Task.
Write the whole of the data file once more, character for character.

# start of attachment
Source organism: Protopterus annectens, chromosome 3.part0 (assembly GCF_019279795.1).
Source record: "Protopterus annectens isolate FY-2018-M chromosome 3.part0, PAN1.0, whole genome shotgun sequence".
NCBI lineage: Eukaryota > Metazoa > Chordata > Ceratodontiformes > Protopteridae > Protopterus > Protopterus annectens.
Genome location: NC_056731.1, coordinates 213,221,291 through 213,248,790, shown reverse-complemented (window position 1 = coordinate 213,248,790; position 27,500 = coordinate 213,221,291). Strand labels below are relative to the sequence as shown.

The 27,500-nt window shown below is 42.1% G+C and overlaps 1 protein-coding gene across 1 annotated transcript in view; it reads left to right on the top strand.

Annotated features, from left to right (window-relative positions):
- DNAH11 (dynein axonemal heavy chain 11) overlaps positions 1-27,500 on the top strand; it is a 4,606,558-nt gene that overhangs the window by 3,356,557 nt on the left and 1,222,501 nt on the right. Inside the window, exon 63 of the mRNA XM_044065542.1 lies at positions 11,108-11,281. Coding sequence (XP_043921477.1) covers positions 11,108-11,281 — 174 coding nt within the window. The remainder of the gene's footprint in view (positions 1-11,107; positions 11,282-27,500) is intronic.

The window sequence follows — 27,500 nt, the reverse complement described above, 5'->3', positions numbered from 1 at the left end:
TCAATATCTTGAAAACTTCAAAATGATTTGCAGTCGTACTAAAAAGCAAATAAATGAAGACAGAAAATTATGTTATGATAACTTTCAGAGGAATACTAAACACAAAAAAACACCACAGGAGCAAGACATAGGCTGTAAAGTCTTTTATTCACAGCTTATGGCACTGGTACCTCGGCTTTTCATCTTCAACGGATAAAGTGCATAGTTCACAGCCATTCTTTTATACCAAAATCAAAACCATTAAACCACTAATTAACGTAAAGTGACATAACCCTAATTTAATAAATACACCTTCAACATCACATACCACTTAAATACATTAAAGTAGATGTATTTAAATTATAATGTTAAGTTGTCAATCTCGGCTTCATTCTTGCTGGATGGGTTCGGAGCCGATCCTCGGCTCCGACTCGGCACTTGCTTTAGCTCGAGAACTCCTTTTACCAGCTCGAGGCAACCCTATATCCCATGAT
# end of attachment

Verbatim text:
Source organism: Protopterus annectens, chromosome 3.part0 (assembly GCF_019279795.1).
Source record: "Protopterus annectens isolate FY-2018-M chromosome 3.part0, PAN1.0, whole genome shotgun sequence".
NCBI lineage: Eukaryota > Metazoa > Chordata > Ceratodontiformes > Protopteridae > Protopterus > Protopterus annectens.
Genome location: NC_056731.1, coordinates 213,221,291 through 213,248,790, shown reverse-complemented (window position 1 = coordinate 213,248,790; position 27,500 = coordinate 213,221,291). Strand labels below are relative to the sequence as shown.

The 27,500-nt window shown below is 42.1% G+C and overlaps 1 protein-coding gene across 1 annotated transcript in view; it reads left to right on the top strand.

Annotated features, from left to right (window-relative positions):
- DNAH11 (dynein axonemal heavy chain 11) overlaps positions 1-27,500 on the top strand; it is a 4,606,558-nt gene that overhangs the window by 3,356,557 nt on the left and 1,222,501 nt on the right. Inside the window, exon 63 of the mRNA XM_044065542.1 lies at positions 11,108-11,281. Coding sequence (XP_043921477.1) covers positions 11,108-11,281 — 174 coding nt within the window. The remainder of the gene's footprint in view (positions 1-11,107; positions 11,282-27,500) is intronic.

The window sequence follows — 27,500 nt, the reverse complement described above, 5'->3', positions numbered from 1 at the left end:
TCAATATCTTGAAAACTTCAAAATGATTTGCAGTCGTACTAAAAAGCAAATAAATGAAGACAGAAAATTATGTTATGATAACTTTCAGAGGAATACTAAACACAAAAAAACACCACAGGAGCAAGACATAGGCTGTAAAGTCTTTTATTCACAGCTTATGGCACTGGTACCTCGGCTTTTCATCTTCAACGGATAAAGTGCATAGTTCACAGCCATTCTTTTATACCAAAATCAAAACCATTAAACCACTAATTAACGTAAAGTGACATAACCCTAATTTAATAAATACACCTTCAACATCACATACCACTTAAATACATTAAAGTAGATGTATTTAAATTATAATGTTAAGTTGTCAATCTCGGCTTCATTCTTGCTGGATGGGTTCGGAGCCGATCCTCGGCTCCGACTCGGCACTTGCTTTAGCTCGAGAACTCCTTTTACCAGCTCGAGGCAACCCTATATCCCATGAT